Thucydides and Homer: Cultures Essay

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Thucydides and Homer: Cultures

Thucydides and Homer, though they lived a relatively short 300 years apart, wrote about very different Greek cultures. While the Greeks who Homer wrote about in The Iliad were, in many respects, dissimilar to the Greeks in Thucydides’ History of the Peloponnesian War, this stands in marked contrast to the profound similarities that exist between contemporary cultures and those that Thucydides wrote of. There are, however, similarities between modern cultures and those in Homer’s writing, as well as differences between modern ones and those in Thucydides’ writing. Thucydides’ history is, therefore, a relational bridge between the cultures of ancient Greece and modern ones.
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The speakers for both sides appeal to the Athenians’ logic; Corcyra argues,

“’We used to think that our neutrality was a wise thing;… now we see it clearly as a lack of foresight and as a source of weakness. / It is a situation where we… will be grateful to you, the world in general will admire your generosity, and you yourselves will be stronger than you were before,’” (Thucydides, 54-5)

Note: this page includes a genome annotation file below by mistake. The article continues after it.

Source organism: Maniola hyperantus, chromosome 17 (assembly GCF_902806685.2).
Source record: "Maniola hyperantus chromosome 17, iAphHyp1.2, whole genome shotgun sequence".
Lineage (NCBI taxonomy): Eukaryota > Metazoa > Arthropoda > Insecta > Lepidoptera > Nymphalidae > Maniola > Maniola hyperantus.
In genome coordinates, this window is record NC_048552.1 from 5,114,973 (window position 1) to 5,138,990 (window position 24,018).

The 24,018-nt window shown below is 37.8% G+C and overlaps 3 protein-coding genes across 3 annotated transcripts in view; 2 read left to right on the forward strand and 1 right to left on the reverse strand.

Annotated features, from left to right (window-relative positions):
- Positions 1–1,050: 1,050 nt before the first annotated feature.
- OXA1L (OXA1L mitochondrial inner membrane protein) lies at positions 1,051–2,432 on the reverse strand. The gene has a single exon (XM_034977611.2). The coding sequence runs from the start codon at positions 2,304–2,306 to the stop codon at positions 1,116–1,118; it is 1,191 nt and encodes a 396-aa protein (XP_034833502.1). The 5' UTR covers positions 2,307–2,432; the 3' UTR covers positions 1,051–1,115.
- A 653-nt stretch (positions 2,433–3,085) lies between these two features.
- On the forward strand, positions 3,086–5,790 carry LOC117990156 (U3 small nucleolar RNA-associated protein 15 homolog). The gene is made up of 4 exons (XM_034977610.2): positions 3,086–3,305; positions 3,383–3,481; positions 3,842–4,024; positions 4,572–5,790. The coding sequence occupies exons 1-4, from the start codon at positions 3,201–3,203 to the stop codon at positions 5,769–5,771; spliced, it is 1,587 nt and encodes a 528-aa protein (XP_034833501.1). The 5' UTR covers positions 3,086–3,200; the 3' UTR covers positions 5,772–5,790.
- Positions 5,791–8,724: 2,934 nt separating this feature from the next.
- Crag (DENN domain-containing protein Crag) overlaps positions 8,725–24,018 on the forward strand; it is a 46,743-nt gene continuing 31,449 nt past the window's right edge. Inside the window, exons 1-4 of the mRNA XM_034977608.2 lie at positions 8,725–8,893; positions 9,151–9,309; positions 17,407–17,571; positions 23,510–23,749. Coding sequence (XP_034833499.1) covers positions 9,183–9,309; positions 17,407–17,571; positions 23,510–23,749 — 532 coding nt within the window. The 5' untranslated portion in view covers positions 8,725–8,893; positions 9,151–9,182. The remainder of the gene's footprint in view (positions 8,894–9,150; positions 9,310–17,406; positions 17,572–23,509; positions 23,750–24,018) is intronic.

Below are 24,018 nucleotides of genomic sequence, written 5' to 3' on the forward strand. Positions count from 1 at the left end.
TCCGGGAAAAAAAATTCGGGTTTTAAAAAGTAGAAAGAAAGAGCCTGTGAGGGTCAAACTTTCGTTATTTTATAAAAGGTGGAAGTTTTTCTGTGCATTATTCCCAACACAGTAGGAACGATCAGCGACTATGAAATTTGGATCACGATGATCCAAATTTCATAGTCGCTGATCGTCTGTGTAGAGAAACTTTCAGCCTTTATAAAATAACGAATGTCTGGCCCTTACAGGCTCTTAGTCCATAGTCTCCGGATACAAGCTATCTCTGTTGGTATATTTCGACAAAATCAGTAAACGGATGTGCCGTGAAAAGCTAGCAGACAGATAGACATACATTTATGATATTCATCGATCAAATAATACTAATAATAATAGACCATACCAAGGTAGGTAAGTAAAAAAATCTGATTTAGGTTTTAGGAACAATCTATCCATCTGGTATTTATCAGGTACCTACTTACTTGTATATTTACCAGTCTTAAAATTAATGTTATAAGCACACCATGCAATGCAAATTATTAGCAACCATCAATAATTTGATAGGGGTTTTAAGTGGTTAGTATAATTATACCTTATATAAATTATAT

in an attempt to persuade Athens that an alliance would be mutually beneficial. The Corinthian counter-argument offers rebuttals such as, “’[Corcyra] wanted no allies because her actions were wrong, and she was ashamed of calling in others to witness her own misdoings. / Next we should like you to understand that it would not be right or just for you to receive them as allies.’” (Thucydides, 58-9) The dispute over Corcyra was private and completely based on dialogue. Both speakers referred to values that the Athenians should respect, and in the end no blood was shed. The choice of the speakers suggests that their people had great faith in their argumentative skill, and that skill is demonstrated by the fact that Athens initially did not favor an alliance with Corcyra but changed its mind just before coming to a decision.

A person’s worth and identity in modern culture is not determined solely by the principles of either of the two Greek cultures; rather, both have contributed aspects to the system we have. The
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